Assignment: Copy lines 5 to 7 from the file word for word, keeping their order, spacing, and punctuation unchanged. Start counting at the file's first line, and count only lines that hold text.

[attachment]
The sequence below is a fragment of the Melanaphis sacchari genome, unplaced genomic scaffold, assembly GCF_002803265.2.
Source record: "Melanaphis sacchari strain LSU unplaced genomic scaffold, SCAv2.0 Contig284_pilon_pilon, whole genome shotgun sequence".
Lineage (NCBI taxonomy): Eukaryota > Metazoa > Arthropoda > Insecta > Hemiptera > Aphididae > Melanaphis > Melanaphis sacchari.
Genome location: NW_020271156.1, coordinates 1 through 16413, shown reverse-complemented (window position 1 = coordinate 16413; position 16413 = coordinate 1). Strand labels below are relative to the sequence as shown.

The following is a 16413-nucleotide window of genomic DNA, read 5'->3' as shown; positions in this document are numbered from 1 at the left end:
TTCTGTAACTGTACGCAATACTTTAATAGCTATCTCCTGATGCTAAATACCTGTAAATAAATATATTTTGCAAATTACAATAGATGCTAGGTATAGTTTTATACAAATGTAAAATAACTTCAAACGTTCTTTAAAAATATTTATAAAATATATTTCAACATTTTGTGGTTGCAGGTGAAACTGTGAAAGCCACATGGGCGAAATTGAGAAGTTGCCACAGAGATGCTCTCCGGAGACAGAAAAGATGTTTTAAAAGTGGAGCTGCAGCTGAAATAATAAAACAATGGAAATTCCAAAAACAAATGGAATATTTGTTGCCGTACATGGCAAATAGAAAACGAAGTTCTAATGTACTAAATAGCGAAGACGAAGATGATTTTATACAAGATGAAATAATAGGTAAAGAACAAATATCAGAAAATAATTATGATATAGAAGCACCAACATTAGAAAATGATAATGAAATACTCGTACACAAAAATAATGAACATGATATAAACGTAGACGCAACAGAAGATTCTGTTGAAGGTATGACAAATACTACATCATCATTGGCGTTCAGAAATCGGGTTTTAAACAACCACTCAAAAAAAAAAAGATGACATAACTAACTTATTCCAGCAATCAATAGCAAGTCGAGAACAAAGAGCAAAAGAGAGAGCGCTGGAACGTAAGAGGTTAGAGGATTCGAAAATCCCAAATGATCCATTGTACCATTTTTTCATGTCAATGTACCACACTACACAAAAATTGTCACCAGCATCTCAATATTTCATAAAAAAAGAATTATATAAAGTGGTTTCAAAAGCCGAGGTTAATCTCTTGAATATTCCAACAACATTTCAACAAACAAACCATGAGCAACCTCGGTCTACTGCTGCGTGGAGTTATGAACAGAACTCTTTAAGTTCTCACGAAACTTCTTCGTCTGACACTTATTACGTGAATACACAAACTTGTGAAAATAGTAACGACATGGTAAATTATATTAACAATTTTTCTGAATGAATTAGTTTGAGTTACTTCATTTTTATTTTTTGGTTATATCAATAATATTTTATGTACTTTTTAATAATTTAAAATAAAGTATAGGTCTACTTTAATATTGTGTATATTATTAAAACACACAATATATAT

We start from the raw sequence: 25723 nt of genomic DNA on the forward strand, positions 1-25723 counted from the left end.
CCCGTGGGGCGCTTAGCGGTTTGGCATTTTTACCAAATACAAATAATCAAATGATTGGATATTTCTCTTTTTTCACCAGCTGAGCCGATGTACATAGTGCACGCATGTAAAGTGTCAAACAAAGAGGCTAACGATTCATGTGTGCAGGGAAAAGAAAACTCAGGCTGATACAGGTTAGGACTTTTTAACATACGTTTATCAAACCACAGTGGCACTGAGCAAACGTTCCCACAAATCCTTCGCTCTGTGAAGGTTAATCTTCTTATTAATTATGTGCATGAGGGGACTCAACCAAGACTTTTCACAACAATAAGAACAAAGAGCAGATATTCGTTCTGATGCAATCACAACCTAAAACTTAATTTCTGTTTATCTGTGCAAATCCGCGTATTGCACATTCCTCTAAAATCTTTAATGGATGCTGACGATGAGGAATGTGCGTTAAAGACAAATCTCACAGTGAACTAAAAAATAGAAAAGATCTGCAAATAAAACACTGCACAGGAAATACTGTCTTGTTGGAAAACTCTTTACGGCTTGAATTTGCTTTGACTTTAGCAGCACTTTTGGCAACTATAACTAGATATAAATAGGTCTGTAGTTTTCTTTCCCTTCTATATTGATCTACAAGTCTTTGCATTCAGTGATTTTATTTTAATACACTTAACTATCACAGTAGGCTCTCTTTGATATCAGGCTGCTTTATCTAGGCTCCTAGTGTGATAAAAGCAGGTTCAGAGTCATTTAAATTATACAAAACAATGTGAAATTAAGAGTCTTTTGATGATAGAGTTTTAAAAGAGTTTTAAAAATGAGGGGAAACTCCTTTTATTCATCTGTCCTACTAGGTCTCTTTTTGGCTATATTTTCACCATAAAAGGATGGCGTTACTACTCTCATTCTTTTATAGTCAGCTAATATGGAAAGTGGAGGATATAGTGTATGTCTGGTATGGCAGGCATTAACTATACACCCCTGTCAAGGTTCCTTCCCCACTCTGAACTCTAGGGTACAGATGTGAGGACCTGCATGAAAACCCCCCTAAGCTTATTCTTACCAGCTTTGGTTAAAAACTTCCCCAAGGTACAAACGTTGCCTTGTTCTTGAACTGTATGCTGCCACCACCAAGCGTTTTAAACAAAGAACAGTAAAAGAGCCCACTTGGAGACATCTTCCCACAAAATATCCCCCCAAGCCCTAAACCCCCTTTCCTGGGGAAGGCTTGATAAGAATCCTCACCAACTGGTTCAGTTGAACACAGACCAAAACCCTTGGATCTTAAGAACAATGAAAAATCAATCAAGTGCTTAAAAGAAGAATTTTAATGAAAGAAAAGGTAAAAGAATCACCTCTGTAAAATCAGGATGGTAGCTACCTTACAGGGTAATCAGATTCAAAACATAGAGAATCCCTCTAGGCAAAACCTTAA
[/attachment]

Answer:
The following is a 16413-nucleotide window of genomic DNA, read 5'->3' as shown; positions in this document are numbered from 1 at the left end:
TTCTGTAACTGTACGCAATACTTTAATAGCTATCTCCTGATGCTAAATACCTGTAAATAAATATATTTTGCAAATTACAATAGATGCTAGGTATAGTTTTATACAAATGTAAAATAACTTCAAACGTTCTTTAAAAATATTTATAAAATATATTTCAACATTTTGTGGTTGCAGGTGAAACTGTGAAAGCCACATGGGCGAAATTGAGAAGTTGCCACAGAGATGCTCTCCGGAGACAGAAAAGATGTTTTAAAAGTGGAGCTGCAGCTGAAATAATAAAACAATGGAAATTCCAAAAACAAATGGAATATTTGTTGCCGTACATGGCAAATAGAAAACGAAGTTCTAATGTACTAAATAGCGAAGACGAAGATGATTTTATACAAGATGAAATAATAGGTAAAGAACAAATATCAGAAAATAATTATGATATAGAAGCACCAACATTAGAAAATGATAATGAAATACTCGTACACAAAAATAATGAACATGATATAAACGTAGACGCAACAGAAGATTCTGTTGAAGGTATGACAAATACTACATCATCATTGGCGTTCAGAAATCGGGTTTTAAACAACCACTCAAAAAAAAAAAGATGACATAACTAACTTATTCCAGCAATCAATAGCAAGTCGAGAACAAAGAGCAAAAGAGAGAGCGCTGGAACGTAAGAGGTTAGAGGATTCGAAAATCCCAAATGATCCATTGTACCATTTTTTCATGTCAATGTACCACACTACACAAAAATTGTCACCAGCATCTCAATATTTCATAAAAAAAGAATTATATAAAGTGGTTTCAAAAGCCGAGGTTAATCTCTTGAATATTCCAACAACATTTCAACAAACAAACCATGAGCAACCTCGGTCTACTGCTGCGTGGAGTTATGAACAGAACTCTTTAAGTTCTCACGAAACTTCTTCGTCTGACACTTATTACGTGAATACACAAACTTGTGAAAATAGTAACGACATGGTAAATTATATTAACAATTTTTCTGAATGAATTAGTTTGAGTTACTTCATTTTTATTTTTTGGTTATATCAATAATATTTTATGTACTTTTTAATAATTTAAAATAAAGTATAGGTCTACTTTAATATTGTGTATATTATTAAAACACACAATATATAT

We start from the raw sequence: 25723 nt of genomic DNA on the forward strand, positions 1-25723 counted from the left end.